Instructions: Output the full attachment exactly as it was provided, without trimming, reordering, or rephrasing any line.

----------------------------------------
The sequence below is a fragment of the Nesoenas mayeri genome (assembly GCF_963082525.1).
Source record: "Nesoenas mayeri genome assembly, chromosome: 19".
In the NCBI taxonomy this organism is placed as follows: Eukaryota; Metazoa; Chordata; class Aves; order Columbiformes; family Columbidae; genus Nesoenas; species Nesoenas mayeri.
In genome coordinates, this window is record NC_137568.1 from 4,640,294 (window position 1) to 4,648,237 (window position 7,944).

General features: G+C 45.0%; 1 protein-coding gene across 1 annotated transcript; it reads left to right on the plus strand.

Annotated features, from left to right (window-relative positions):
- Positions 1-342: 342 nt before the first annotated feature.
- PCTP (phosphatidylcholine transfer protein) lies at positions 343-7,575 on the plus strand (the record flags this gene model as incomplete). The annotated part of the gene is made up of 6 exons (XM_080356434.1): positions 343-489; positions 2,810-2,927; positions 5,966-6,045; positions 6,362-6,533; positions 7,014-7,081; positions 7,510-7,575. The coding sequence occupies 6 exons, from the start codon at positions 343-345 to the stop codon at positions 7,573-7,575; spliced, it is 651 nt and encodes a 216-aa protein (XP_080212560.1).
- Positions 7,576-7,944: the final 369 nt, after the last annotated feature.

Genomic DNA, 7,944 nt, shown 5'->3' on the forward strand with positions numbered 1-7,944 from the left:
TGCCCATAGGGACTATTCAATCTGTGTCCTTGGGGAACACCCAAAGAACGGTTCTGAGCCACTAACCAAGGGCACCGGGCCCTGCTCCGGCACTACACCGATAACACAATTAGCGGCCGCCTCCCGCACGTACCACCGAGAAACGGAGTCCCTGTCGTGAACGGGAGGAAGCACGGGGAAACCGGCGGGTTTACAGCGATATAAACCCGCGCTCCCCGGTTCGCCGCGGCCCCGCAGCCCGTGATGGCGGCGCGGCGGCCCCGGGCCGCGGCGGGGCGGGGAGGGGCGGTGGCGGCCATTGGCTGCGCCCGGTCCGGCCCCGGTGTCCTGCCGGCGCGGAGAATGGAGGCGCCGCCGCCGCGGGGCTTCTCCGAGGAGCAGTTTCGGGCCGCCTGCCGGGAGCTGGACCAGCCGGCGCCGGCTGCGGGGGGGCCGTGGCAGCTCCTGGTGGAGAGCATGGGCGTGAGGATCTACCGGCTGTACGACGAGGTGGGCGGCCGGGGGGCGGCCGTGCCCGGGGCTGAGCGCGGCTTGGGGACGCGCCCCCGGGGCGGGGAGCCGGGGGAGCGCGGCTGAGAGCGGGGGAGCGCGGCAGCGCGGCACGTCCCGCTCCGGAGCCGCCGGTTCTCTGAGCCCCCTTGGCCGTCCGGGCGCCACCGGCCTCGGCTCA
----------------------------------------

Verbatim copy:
The sequence below is a fragment of the Nesoenas mayeri genome (assembly GCF_963082525.1).
Source record: "Nesoenas mayeri genome assembly, chromosome: 19".
In the NCBI taxonomy this organism is placed as follows: Eukaryota; Metazoa; Chordata; class Aves; order Columbiformes; family Columbidae; genus Nesoenas; species Nesoenas mayeri.
In genome coordinates, this window is record NC_137568.1 from 4,640,294 (window position 1) to 4,648,237 (window position 7,944).

General features: G+C 45.0%; 1 protein-coding gene across 1 annotated transcript; it reads left to right on the plus strand.

Annotated features, from left to right (window-relative positions):
- Positions 1-342: 342 nt before the first annotated feature.
- PCTP (phosphatidylcholine transfer protein) lies at positions 343-7,575 on the plus strand (the record flags this gene model as incomplete). The annotated part of the gene is made up of 6 exons (XM_080356434.1): positions 343-489; positions 2,810-2,927; positions 5,966-6,045; positions 6,362-6,533; positions 7,014-7,081; positions 7,510-7,575. The coding sequence occupies 6 exons, from the start codon at positions 343-345 to the stop codon at positions 7,573-7,575; spliced, it is 651 nt and encodes a 216-aa protein (XP_080212560.1).
- Positions 7,576-7,944: the final 369 nt, after the last annotated feature.

Genomic DNA, 7,944 nt, shown 5'->3' on the forward strand with positions numbered 1-7,944 from the left:
TGCCCATAGGGACTATTCAATCTGTGTCCTTGGGGAACACCCAAAGAACGGTTCTGAGCCACTAACCAAGGGCACCGGGCCCTGCTCCGGCACTACACCGATAACACAATTAGCGGCCGCCTCCCGCACGTACCACCGAGAAACGGAGTCCCTGTCGTGAACGGGAGGAAGCACGGGGAAACCGGCGGGTTTACAGCGATATAAACCCGCGCTCCCCGGTTCGCCGCGGCCCCGCAGCCCGTGATGGCGGCGCGGCGGCCCCGGGCCGCGGCGGGGCGGGGAGGGGCGGTGGCGGCCATTGGCTGCGCCCGGTCCGGCCCCGGTGTCCTGCCGGCGCGGAGAATGGAGGCGCCGCCGCCGCGGGGCTTCTCCGAGGAGCAGTTTCGGGCCGCCTGCCGGGAGCTGGACCAGCCGGCGCCGGCTGCGGGGGGGCCGTGGCAGCTCCTGGTGGAGAGCATGGGCGTGAGGATCTACCGGCTGTACGACGAGGTGGGCGGCCGGGGGGCGGCCGTGCCCGGGGCTGAGCGCGGCTTGGGGACGCGCCCCCGGGGCGGGGAGCCGGGGGAGCGCGGCTGAGAGCGGGGGAGCGCGGCAGCGCGGCACGTCCCGCTCCGGAGCCGCCGGTTCTCTGAGCCCCCTTGGCCGTCCGGGCGCCACCGGCCTCGGCTCA